The Residences at Sandford Lodge is a low-rise, high-density project - the first of its kind in Ireland. Designed by Shay Cleary Architects, the scheme achieves a high density of around 100 units per hectare — a figure comparable with taller apartment buildings — while never rising above three floors. Tailored to its specific site and context, the development offers the density of an apartment building through the medium of a house, where each residence has its own front door.
Located in Dublin’s cosmopolitan Ranelagh village, The Residences at Sandford Lodge comprises 36 residential garden apartments and duplexes. The scheme’s typology is ideally suited to this inner suburban infill site: the design is steered by a V-shaped plot with specimen trees at its southern end, neighboring houses on the eastern side, and Sanford Lodge, an existing protected structure, to the north. Shay Cleary Architects designed two terrace rows that are axially related to this heritage building. Once part of the Bewley Estate (a family-owned Irish coffee and tea company), the site’s development has given a new focus to the lodge.
“Rather than put an apartment building into the center of the site, which is a typical solution, we wanted to make a place that formed a setting for the protected structure,” says John Dobbin, Director at Shay Cleary Architects. “We did this by using low-rise, high-density terraces that look into the garden and into their own courtyards, and not to the rear over neighboring properties. The design forms a place that is contemporary, specific, and carefully landscaped.”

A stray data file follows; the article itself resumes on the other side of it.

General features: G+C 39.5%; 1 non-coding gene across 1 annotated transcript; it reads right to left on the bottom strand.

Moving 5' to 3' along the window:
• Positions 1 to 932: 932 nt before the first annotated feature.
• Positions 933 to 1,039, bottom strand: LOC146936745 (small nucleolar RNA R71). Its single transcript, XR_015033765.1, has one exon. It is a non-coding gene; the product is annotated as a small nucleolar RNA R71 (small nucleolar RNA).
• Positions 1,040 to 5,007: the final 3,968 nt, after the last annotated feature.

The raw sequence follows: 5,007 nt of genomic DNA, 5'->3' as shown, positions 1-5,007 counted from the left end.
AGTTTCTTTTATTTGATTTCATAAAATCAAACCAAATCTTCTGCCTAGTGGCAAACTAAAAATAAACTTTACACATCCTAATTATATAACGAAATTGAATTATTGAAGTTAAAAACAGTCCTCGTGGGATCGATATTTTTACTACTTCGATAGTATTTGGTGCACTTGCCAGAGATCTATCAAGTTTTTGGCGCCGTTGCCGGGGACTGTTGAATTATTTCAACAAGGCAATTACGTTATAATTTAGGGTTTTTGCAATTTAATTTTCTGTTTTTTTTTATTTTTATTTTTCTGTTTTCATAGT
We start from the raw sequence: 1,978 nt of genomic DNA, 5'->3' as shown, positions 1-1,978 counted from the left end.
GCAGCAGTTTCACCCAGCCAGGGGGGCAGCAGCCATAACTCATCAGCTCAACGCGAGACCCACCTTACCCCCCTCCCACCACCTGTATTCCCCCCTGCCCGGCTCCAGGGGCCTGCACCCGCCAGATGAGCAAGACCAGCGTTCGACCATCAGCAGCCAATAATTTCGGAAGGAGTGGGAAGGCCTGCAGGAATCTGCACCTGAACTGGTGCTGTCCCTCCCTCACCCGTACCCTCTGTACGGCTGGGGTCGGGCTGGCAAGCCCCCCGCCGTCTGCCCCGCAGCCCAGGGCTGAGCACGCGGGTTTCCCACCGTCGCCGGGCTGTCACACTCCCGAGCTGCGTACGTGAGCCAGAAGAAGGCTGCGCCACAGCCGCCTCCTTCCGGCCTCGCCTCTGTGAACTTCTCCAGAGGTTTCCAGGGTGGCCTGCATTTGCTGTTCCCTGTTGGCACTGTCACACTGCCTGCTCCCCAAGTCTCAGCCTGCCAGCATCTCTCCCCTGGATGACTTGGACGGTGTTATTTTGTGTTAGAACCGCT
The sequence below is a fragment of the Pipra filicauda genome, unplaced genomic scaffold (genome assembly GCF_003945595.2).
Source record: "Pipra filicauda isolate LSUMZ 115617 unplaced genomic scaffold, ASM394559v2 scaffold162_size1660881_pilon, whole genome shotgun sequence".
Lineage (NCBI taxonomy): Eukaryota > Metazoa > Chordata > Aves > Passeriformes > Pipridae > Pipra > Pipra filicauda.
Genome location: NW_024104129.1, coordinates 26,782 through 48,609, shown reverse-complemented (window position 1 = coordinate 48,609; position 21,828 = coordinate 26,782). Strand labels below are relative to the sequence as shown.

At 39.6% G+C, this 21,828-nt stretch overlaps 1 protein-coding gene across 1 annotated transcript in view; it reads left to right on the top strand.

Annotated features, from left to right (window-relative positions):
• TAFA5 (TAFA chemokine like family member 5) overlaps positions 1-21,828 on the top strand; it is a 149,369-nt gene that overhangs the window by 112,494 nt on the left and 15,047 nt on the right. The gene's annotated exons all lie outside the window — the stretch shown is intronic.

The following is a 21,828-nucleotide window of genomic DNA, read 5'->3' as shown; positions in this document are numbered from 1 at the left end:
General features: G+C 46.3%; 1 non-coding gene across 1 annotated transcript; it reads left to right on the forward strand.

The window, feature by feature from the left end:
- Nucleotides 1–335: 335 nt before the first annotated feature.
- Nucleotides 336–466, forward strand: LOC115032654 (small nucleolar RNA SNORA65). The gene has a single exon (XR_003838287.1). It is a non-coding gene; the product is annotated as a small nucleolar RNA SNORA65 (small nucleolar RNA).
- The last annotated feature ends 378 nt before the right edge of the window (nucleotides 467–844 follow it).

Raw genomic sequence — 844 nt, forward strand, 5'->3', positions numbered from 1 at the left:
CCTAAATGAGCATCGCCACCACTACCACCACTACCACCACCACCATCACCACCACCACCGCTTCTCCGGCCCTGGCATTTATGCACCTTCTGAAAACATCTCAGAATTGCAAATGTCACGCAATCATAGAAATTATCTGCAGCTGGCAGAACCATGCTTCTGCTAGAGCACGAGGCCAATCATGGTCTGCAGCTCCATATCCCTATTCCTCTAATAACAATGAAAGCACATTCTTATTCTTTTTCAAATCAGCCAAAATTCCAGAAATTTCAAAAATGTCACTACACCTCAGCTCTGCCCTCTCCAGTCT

The scheme consists of 12 “houses” in two terrace rows. Each “house” is designed around three units: Two one-bedroom units on the ground floor have a private garden courtyard to the rear and are accessed via the landscaped “formal lawn space”. The bedroom faces the lawn and a kitchen-dining-living space looks onto the private courtyard. A two-bedroom duplex maisonette on the upper level is accessed via an external staircase that ascends to the first floor courtyard. A further staircase leads to an upper terrace at the bedroom level. The duplex looks across the formal lawn or onto its own terraces — with an emphasis on privacy, adjoining properties are not overlooked.
“The Residences at Sandford Lodge scheme deals with a lot of things that are current issues in architecture in Ireland,” says Dobbin. “We need to develop more housing of a higher density, but we need to do this on sites where there is existing housing and issues with sunlight, daylight, overlooking, et cetera. This form of low-rise housing strives to tackle these issues head-on by eliminating problems with overlooking and overshadowing. It allows us to build at a much higher density than we could with a typical apartment block, something that would be limited in these circumstances to between three and five floors.” A scheme such as this one addresses the viability issues that can arise with apartments as well as the sustainability issues related to urban sprawl. “This form of housing is more efficient and economical, but very fundamentally feels more familiar in Ireland with an own-door concept, high quality garden spaces, and terraces,” adds Dobbin.
The Residences at Sandford Lodge has a notable contemporary aesthetic. The buff-colored brick with flush pointing adds richness and texture to the facades. This is further augmented by the complementary bespoke precast color-matched coping units and brick clad lintels. Glazed elements, cladding, flashings, and cills are finished with a subtle bronze metallic tone that completes the brickwork.
This residential project is being used as an example of good practice by the Irish Green Building Council as a way of demonstrating the carbon efficiency of a low-rise, high-density development. The scheme is designed in accordance with passive energy design principles and is rated BREEAM Excellent. The development is entirely electric — a minimum of 20 percent of its energy is derived from renewable resources.